Advancements in Kidney Biopsy Procedures

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Percutaneous (laparoscopic, fine needle or biopty device) and open surgery are standard kidney biopsy procedures. Your physician may need to have your kidney or renal cells examined under a microscopic to screen for problems. The pathologist will look for infections, scarring, growths or other unusual conditions. Finding a problem in the cells could allow your physician to treat or cure the disease or define exactly how far and how fast disease is progressing. The percutaneous method (through the skin) has three methods, laparoscopy, fine needle or biopty gun device. Open surgery involves cutting through the skin with a knife to see the whole kidney and cutting out a tissue sample.

Percutaneous Biopsy

Minimally invasive procedures like the percutaneous biopsies, are the method of choice. Smaller incisions are made and risks for infections and postoperative tenderness are reduced. Advances in imaging using sonograms, x-rays, unltrasound and injection of dye into the veins, helps the surgeon locate the kidney without cutting into your body. Imaging techniques, smaller needle development, and needle guns like the biopty device have made kidney biopsies safer and more accurate for the patient.

The Procedure

Using dye, x-ray, ultrasound, sonogram or laparoscope, the kidney is located while the patient is lying on the stomach, allowing access to the back where the kidneys are more easily reached. The kidney is located with an imaging technique, the area is cleaned thoroughly with an antiseptic, a local painkiller or general anasthetic is administered and the tissue sample is collected. The kidney wound sites may be closed or fulgerated with electronic fusing such as an argon beam coagulator and oxidised cellulose to form an artificial blood clot. When hemostasis is complete, the site is closed with absorbable sutures. The entire process may take only an hour.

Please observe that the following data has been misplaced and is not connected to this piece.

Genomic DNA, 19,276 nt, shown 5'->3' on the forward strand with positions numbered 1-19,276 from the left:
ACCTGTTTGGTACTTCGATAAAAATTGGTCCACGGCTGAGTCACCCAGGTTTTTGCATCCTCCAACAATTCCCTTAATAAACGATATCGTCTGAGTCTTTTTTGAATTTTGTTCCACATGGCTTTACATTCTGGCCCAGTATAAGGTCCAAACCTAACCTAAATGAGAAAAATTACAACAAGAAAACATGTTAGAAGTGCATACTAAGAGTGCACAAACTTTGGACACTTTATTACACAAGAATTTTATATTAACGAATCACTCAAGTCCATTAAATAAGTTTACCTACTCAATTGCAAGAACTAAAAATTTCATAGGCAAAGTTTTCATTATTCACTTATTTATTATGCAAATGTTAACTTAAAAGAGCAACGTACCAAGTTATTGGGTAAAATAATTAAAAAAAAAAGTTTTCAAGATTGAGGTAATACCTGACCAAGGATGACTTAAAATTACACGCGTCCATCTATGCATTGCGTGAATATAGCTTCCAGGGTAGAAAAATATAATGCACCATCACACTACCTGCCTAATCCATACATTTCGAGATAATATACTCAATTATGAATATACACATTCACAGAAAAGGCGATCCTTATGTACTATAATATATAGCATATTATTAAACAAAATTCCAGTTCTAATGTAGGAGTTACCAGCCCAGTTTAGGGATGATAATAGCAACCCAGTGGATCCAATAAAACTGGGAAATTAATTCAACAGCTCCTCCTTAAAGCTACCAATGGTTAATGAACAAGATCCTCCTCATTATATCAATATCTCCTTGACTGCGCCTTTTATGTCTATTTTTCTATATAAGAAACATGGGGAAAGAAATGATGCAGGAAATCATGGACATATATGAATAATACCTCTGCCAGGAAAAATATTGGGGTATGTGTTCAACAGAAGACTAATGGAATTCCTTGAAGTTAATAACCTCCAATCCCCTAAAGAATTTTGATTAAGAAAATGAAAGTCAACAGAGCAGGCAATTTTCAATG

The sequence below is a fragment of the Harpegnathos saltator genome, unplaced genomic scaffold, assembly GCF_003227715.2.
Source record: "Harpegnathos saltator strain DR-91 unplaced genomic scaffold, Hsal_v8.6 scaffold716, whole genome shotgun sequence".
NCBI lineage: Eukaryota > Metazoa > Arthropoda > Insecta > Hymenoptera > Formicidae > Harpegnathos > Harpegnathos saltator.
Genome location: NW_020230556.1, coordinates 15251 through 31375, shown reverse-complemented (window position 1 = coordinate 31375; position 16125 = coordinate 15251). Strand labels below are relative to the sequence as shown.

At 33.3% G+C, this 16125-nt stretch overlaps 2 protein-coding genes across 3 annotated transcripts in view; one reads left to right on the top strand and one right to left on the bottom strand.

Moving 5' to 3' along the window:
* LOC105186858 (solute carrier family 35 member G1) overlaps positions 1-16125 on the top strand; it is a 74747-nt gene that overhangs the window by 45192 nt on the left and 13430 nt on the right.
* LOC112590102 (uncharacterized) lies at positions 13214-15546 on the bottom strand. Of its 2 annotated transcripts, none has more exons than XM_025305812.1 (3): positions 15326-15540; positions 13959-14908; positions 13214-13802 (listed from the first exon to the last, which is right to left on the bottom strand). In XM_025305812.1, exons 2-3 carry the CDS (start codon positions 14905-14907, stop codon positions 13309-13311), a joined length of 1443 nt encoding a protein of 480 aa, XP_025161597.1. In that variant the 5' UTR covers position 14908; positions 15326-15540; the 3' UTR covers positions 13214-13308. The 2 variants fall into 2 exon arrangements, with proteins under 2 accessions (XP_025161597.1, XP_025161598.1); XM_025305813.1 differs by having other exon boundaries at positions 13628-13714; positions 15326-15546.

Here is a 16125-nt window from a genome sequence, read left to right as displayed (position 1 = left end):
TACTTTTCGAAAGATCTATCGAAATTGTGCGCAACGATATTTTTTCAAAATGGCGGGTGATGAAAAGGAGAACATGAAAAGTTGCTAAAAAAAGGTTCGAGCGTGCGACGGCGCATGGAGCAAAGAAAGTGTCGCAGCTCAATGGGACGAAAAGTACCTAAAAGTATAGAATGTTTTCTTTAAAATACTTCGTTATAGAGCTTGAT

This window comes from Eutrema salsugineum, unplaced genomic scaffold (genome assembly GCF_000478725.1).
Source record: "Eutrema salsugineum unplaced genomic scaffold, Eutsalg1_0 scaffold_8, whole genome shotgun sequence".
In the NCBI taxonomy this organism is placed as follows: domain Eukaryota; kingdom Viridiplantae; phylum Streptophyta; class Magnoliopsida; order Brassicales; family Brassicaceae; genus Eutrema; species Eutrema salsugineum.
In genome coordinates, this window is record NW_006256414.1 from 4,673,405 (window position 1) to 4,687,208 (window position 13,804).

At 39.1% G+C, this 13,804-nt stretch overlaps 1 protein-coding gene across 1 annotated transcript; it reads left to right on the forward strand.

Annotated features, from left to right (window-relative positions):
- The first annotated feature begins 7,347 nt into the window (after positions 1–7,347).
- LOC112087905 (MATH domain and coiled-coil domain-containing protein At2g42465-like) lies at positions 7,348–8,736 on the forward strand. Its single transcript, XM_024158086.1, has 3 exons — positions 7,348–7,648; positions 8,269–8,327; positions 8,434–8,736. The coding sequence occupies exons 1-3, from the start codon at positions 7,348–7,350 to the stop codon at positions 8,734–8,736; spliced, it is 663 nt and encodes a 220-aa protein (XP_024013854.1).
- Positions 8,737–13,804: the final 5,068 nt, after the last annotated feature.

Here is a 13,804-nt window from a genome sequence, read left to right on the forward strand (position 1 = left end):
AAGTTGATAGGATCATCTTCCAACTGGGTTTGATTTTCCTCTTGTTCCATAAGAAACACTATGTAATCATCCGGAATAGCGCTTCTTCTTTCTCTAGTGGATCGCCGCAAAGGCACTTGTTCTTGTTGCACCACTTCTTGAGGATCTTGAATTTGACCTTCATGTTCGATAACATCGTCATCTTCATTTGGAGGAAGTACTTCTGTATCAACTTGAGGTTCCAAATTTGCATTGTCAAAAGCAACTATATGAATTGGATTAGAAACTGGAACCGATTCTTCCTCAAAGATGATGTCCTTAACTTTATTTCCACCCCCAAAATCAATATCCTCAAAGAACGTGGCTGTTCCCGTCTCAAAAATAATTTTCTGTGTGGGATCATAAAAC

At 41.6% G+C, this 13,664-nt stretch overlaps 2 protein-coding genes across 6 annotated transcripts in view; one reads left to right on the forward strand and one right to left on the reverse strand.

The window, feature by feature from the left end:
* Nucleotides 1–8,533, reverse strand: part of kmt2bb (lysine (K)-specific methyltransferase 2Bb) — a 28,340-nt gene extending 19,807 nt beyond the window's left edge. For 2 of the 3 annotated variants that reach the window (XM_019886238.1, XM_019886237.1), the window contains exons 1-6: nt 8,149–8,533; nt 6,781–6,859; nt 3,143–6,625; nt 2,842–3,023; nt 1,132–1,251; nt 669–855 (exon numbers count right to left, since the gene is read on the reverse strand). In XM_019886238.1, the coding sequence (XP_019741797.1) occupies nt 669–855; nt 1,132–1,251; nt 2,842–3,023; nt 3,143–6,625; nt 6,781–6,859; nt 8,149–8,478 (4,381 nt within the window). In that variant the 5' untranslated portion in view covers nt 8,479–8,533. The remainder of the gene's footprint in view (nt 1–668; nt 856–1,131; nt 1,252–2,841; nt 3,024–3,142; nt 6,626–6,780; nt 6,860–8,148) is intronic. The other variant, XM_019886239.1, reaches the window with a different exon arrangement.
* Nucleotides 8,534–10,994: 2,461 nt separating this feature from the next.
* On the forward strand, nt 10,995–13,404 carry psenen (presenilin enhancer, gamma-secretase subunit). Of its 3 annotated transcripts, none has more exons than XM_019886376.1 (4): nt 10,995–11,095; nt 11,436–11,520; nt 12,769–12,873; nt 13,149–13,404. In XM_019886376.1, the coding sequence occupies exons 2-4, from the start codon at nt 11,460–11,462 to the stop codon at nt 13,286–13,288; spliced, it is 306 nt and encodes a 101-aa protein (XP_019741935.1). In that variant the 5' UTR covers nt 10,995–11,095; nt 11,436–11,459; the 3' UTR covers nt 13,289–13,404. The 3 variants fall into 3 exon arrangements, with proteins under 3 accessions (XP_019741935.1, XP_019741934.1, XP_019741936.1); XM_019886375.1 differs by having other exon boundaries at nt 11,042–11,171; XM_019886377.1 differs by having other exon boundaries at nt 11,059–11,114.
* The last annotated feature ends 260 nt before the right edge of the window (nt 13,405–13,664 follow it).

Percutaneous Biopsy Methods

  • Laparoscopic: the laparoscope is a fiber optic system with a light source and a microscope. Ports are opened in the site and the laparoscope inserted in order to view the kidney. A fine needle or biopsy forceps are inserted through another port, or small incision to take multiple samples.
  • Biopty Device with real-time ultrasound: an automated spring-loaded biopty device is used to sample the tissue while ultrasound is employed to image the kidney, under local anesthesia.

Open Biopsy

Contraindications (conditions or reasons against) for percutaneous renal biopsy are having only one kidney, although some physicians have found percutaneous biopsy safe for this condition. Other conditions which need open surgery are an uncontrolled bleeding disorder, severe uncontrolled hypertension, congenital abnormalities, multiple cysts and uncontrollable patients. The risks of general anesthesia usually outweigh the risks of open surgery, however in these cases, percutaneous kidney biopsy procedures are not available to the patient. As such, risks for infection are also elevated, healing and recovery is also prolonged.

References

Kidney International (1998) 54, 525–529; Laparoscopic Renal Biopsy

Nephrol Dial Transplant (1998) 13: 975-977